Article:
South Africa look very poor in terms of tactics


One week into this World Cup and it’s already proving to be a fascinating tournament with lots of fantastic cricket and also some unexpected results, Pakistan’s upset over tournament favourites England being the most eye-catching.

Pakistan were trounced in their first game by the aggressive West Indians, but they were a completely different team at Trent Bridge against England, fixing with energy and fight as they piled up a big total and then bowled skilfully, especially their left-armers Wahab Riaz and Mohammad Amir.

England remain tournament favourites, but no team can afford to be complacent in this World Cup. The other favourites — India and Australia, who underlined their growing credentials with a good win against West Indies — also look in good shape as we enter the second week.

India looked excellent against underperforming South Africa after they finally started their campaign. They have a good team balance, top-class spin bowling and Jasprit Bumrah was exceptional.

South Africa, meanwhile, have been very poor in terms of tactics and that has shown. From team selection to situational adaptability, they have been found wanting. I did not understand them not playing David Miller in the first game and then their approach with all-rounder Chris Morris, treating him as an optional backup player initially was puzzling.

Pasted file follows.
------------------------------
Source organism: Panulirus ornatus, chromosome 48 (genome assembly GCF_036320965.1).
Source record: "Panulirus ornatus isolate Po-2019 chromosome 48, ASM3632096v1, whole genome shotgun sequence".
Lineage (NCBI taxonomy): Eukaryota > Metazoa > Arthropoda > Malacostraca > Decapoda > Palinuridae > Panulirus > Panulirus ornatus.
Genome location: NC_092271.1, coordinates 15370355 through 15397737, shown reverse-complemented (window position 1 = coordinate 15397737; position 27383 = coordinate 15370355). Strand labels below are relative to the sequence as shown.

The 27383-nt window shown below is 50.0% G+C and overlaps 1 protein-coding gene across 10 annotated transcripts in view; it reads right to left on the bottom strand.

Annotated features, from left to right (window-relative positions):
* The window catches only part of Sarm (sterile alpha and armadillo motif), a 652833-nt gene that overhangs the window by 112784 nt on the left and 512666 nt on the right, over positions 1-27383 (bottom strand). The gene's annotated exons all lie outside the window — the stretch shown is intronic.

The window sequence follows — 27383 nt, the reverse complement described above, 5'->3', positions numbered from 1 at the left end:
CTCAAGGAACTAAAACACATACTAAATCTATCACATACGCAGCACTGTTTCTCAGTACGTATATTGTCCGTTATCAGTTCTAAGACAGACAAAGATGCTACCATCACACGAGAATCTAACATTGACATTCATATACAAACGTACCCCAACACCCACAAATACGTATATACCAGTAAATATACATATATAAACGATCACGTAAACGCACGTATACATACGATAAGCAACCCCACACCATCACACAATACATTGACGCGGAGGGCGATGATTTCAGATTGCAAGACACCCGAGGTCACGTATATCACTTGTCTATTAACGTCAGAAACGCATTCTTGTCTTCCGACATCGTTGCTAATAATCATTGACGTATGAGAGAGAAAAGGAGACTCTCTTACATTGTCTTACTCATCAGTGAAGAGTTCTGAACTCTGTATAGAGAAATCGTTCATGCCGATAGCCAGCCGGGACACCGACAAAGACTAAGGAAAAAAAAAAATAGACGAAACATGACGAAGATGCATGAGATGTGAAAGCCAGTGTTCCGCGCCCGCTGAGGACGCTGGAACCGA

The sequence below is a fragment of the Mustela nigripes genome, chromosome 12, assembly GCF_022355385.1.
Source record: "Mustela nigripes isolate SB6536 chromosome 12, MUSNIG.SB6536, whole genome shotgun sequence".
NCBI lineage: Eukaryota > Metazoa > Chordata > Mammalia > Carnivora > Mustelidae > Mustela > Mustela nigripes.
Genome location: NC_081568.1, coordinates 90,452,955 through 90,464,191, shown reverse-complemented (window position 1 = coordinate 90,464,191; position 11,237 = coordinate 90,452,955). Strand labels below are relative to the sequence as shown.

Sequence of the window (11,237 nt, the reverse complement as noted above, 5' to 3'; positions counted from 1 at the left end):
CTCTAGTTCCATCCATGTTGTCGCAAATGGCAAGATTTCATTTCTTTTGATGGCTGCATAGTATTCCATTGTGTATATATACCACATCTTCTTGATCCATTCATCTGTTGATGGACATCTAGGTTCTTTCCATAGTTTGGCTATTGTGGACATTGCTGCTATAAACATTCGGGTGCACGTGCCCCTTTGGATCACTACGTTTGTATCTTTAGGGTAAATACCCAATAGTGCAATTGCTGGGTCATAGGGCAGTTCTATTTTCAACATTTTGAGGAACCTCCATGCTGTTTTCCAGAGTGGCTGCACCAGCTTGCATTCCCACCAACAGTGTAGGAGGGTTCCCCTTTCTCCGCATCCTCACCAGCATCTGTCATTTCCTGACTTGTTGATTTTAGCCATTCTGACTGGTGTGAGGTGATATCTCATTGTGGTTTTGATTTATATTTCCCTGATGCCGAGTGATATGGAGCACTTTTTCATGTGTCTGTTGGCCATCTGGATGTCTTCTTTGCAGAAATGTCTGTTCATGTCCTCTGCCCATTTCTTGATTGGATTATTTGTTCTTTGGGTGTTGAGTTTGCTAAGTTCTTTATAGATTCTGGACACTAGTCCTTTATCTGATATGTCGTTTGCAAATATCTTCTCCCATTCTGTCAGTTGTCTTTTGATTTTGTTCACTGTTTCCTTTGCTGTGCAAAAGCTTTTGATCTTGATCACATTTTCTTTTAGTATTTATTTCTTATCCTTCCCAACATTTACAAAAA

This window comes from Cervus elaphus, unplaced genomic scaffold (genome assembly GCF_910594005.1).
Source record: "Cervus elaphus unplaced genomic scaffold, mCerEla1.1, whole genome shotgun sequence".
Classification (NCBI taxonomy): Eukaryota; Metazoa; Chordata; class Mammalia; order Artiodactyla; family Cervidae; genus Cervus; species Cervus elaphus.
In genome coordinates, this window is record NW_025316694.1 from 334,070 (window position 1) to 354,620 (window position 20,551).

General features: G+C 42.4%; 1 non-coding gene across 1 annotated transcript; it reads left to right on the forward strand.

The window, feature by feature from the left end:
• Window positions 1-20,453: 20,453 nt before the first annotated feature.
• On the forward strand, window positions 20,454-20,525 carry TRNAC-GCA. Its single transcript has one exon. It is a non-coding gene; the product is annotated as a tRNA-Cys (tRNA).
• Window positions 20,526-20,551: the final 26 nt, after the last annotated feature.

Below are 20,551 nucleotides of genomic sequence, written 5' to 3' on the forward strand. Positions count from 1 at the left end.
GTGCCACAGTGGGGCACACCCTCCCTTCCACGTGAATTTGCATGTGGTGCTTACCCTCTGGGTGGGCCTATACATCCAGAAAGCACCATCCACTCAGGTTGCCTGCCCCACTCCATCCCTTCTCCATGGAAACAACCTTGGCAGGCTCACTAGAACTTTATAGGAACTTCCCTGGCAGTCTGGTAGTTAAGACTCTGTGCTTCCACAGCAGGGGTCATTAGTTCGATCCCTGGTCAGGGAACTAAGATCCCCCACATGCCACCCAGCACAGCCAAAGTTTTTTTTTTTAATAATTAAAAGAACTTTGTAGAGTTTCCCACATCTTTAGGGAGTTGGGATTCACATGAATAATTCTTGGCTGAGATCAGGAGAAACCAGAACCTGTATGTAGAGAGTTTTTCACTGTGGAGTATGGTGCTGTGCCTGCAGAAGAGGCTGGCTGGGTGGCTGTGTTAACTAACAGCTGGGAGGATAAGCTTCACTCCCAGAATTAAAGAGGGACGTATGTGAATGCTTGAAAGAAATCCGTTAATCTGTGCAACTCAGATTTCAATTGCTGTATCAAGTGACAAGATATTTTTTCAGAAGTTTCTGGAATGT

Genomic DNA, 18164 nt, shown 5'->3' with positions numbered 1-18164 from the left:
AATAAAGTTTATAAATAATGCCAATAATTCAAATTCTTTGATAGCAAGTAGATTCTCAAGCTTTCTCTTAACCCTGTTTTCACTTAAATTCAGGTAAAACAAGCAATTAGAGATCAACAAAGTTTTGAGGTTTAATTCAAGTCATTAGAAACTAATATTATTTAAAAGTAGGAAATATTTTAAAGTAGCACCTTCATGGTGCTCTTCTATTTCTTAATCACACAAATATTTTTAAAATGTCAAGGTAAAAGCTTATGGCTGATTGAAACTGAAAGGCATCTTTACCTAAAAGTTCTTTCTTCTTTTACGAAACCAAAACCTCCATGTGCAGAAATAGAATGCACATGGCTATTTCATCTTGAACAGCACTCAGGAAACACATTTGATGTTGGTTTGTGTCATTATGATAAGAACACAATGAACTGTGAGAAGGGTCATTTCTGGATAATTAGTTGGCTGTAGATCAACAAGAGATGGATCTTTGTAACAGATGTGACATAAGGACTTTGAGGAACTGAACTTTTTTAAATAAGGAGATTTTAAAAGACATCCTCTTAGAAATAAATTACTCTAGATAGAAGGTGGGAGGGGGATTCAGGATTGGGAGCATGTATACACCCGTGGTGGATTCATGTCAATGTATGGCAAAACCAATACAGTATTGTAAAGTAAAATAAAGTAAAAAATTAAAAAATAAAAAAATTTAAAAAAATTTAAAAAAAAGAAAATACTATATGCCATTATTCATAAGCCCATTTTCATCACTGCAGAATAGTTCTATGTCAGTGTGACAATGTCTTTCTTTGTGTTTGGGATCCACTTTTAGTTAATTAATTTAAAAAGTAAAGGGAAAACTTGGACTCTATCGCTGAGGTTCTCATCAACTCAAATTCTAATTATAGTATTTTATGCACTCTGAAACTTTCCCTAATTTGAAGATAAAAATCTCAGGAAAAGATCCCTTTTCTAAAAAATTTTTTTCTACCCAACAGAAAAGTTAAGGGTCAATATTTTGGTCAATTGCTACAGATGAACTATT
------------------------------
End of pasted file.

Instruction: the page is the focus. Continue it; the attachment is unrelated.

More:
Their one bright light has been Kagiso Rabada, whose bowling has been inspirational with genuine pace, control and heart. That heart and courage is what South Africa need more of now after three straight losses.

India play to their strengths and Virat Kohli has been the opposite of Faf du Plessis, who needs to score runs and be more tactically astute. Kohli is inspirational, thinks out of the box, is passionate and proud. That rubs off on his team and he gets the best out of his players.

Sri Lanka had to battle hard against Afghanistan for their first victory. It was a relief to win, settling some nerves but we made it tough for ourselves.

The adjustment of the batting order, promoting Kusal Perera to the opening position, worked for a while with Kusal and Karunaratne putting on 92. That should have helped us to a big total but then we had a familiar collapse. The batsmen showed a lack of situational awareness, energy and intent. The dismissals were soft and bad running contributed. Afghanistan adjusted very well to the conditions after the first 12 overs and bowled with aggression and guile but we should have done better.

Sri Lanka’s gamble with the five fast bowlers ultimately worked, helping them out of trouble as Nuwan Pradeep and Lasith Malinga picked up wickets, but I feel we made a mistake by not playing Jeevan Mendis — he is a good player of spin and his leg spin is needed to give us variety.

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Publish date : 2019-06-08 11:54:01

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